Itchy eyes, stuffy nose and sneezing are all common during ‘allergy season.’ Yet many allergies, particularly food allergies, are not just an inconvenience, they can be fatal — and they are on the rise.

6.1% of children under the age of 18 reported having food allergies between 2015 and 2017 in the United States. Between 1997 and 1999, this number was only 3.4%. Over time, the prevalence of childhood and adolescent allergies has increased substantially. However, even with this increase, the origin of allergies still remains largely unknown.

Saatvika Nair/Bruin Medical Review

Allergic reactions occur when the body’s immune system incorrectly identifies a food molecule as harmful and begins to attack it. At this point, the cells release histamines — chemicals that work to rid the body of harmful pathogens — and other compounds that can cause various symptoms such as sneezing, wheezing, vomiting and hives. In more extreme cases, the airways constrict and blood pressure decreases, resulting in a loss of consciousness and anaphylaxis — which is when the body goes into shock. An allergic reaction can be life-threatening if the individual does not receive medical treatment immediately.

Allergy research is a fairly novel field: the term itself was first coined in 1906. Only in the latter part of the 20th century did researchers begin to discover the cells and mechanisms that drove food allergies: predominantly mast cells, a central component of the body’s immune system, and antibodies known as IgE. These antibodies travel to mast cells and cause the release of histamines, which in turn triggers an allergic reaction. Scientists have continued to study the complex causes of food allergies, resulting in many hypotheses being formed.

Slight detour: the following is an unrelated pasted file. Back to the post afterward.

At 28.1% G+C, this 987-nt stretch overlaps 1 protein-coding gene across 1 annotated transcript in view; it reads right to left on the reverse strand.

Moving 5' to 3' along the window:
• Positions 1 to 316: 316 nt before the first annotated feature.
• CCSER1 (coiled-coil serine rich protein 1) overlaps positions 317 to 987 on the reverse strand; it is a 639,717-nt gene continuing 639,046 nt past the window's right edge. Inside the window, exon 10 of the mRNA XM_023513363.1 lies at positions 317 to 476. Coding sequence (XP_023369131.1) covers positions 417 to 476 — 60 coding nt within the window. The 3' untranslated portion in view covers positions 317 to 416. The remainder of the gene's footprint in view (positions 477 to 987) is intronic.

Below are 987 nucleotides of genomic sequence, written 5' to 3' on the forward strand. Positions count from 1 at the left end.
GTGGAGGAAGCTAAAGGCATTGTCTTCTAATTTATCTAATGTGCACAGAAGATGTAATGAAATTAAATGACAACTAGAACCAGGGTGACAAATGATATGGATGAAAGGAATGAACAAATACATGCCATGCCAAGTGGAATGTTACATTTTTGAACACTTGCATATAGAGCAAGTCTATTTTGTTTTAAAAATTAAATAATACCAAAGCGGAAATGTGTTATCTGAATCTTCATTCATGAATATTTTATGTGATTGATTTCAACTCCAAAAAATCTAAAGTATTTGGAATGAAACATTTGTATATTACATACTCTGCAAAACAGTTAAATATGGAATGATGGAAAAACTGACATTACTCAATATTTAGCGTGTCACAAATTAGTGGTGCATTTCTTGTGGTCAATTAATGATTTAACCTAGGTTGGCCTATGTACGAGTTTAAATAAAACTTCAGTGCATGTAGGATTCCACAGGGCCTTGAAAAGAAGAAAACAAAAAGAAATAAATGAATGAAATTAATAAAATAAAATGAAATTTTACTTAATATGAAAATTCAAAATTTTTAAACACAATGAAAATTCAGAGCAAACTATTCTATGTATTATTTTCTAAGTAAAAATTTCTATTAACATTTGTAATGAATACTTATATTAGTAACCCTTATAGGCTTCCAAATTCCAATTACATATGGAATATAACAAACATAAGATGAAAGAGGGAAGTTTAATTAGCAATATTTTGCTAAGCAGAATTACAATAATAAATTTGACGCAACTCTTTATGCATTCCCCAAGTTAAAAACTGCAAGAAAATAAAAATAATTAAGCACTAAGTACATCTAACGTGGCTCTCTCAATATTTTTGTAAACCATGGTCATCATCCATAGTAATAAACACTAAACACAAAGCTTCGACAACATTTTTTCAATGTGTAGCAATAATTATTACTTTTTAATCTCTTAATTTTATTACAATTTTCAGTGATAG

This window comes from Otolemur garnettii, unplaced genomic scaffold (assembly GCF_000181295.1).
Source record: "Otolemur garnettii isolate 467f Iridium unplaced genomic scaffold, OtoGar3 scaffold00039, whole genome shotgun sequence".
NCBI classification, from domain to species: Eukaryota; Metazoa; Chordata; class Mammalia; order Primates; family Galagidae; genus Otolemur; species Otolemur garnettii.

One such hypothesis is the “Hygiene Hypothesis,” which suggests that the “extreme cleanliness” of the developed world actually hinders the developing immune system of an infant, as they are exposed to less germs. This decreased exposure may cause their immune system to incorrectly identify food molecules as pathogens, which in turn leads to symptoms such as allergic reactions and asthma. However, scientists are still studying the extent to which this cleanliness plays a role in the development of allergies. 

Other studies have shown that mothers can pass on allergies to their children, since maternal antibodies can cross the placenta. The mother’s IgE antibodies can bind to the cells of the fetus, causing them to also develop allergic reactions to the same allergens, or substances that cause reactions, after birth. 

Another clinical study done by the Mayo Clinic finds that antibiotics may also play a role in the development of allergies: children receiving multiple antibiotic treatments under the age of two are more likely to have conditions such as allergies, asthma, ADHD and eczema. Researchers believe that this may be attributed to the “disruption of the bacteria in a baby’s gut,” since antibiotics kill both ‘good’ and ‘bad’ bacteria, leaving the digestive system defenseless against harmful pathogens.

New research also suggests that allergic diseases may be linked to different genes based on factors such as ethnicity and environmental conditions. Although all result in allergic reactions, differences in DNA sequences across various ethnic populations may result in varying levels of reaction severity. In addition, environmental exposures such as smoking, air pollution and stress can cause modifications in genes, leading to an evolution of allergic reactions or asthma.

To date, there is no definitive answer as to what causes allergies. The true origin may in fact be a mix of all these theories, or a new theory entirely. Further studies are needed to determine whether these factors are associated with allergies, or in fact cause them to develop. However, understanding the components that spark allergic reactions is instrumental in treating and preventing a condition that is becoming much more wide-spread.

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